to know if we intended to burn his house. After he cooled
down a little he grew much Union. He said he had been
ordered to join the army one, two, three, twenty times,
but had told them he would rather be shot than take up
arms against the United States. The I2th Indiana band
struck up as we passed his house, and the music touched
the old fellow's heart. The tears rolled down his face
and he blubbered out, "That is the first music I have heard
for four years; it makes me think of home. D n this
Georgia pine wood." He said that sugar is the staple here
in peace times. The foragers brought in loads of it this

Cushingville Station, east bank of Ogeechee river,

December I, 1864.

Ten miles to-day. Had just finished the last line when
(the officers are talking over the rumors of the day) I
heard Captain Smith say, "Our folks captured one Rebel
ram." I asked him where, and he pointed out an old he
sheep, one of the men had just brought in. Our regiment
is the only part of our corps this side of the river. We are
guarding the prisoners who are repairing the bridge. The
Rebels had destroyed one section of it. The I7th Corps
crossed near the railroad bridge, but are ten miles behind us
to-night. This river is about 60 yards wide here, and we


have sounded it in several places and found it from 12 to
15 feet deep. It has no abrupt banKs here, but runs river,
lake, swamp, to dry land. I find here again what I thought
was palm-leaf fan material, on the Oconee river. It turns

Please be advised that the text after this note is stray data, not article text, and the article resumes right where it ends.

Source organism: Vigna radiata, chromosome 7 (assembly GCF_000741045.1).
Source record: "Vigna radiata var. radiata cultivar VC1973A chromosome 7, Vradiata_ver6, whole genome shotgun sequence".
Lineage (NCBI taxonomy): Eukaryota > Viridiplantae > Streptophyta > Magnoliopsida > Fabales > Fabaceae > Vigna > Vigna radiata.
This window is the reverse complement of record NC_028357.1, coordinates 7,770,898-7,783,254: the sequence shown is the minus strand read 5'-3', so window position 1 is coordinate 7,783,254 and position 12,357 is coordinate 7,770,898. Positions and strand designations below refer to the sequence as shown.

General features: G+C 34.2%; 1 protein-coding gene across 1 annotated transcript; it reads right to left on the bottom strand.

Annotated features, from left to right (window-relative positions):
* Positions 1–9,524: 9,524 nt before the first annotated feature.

out to be swamp palmetto. The palmetto tree also grows
near here: Twelve p. m. Have been out with 25 men burn-
ing railroad. I did not do much of it, for it is the i/th Corps'
work. Two of Howard's scouts came to us while we were
at work. Said they had just left Millen, and left 150 Rebels
there. Millen is four miles from here and is the junction
of the Savannah and Augusta railroad. One of our men cap-
tured eight mules and two horses to-day. The trees along
the river are covered with Spanish moss, like we saw so
much of at Black River, Miss. The men shake their heads
when they see it and say, "Here's your ager." We are only
guarding this bridge until the I7th Corps gets here. Our
corps are going down the other side of the river. An im-
mense number of "contrabands" now follow us, most of
them able-bodied men, who intend going into the army.
We have not heard a Rebel gun since the 22d of last month.
They don't trouble our march a particle.

West bank of Ogeechee River, eight miles
south of Millen,

December 2, 1864.

Recrossed the river this morning and, joining the bri-
gade, made some eight miles to-day. We are ahead of the
rest of the army or could have made more. Pine country,
almost uninhabited. Saw to-day my favorite tree the
magnolia. Have seen but few of them in Georgia. In a
swamp we passed through to-day a darkey pointed out to
us some lemon trees. Saw in the same swamp some yel-
low pine. Nearly all the pine this side of the Oconee has
been the "pitch" variety.


South bank of Scull Creek,
December 3, 1864.

We have laid here all day, being our first rest since leav^
ing Atlanta. Had to wait for the I7th Corps and "left
wing" to catch up. We laid a pontoon across the river

Online LibraryCharles Wright WillsArmy life of an Illinois soldier, including a day by day record of Sherman's march to the sea; letters and diary of the late Charles W. Wills, private and sergeant 8th Illinois Infantry; lieutenant and battalion adjutant 7th Illinois Cavalry; captain, major and lieutenant colonel 103rd Illinois Infa → online text (page 27 of 31)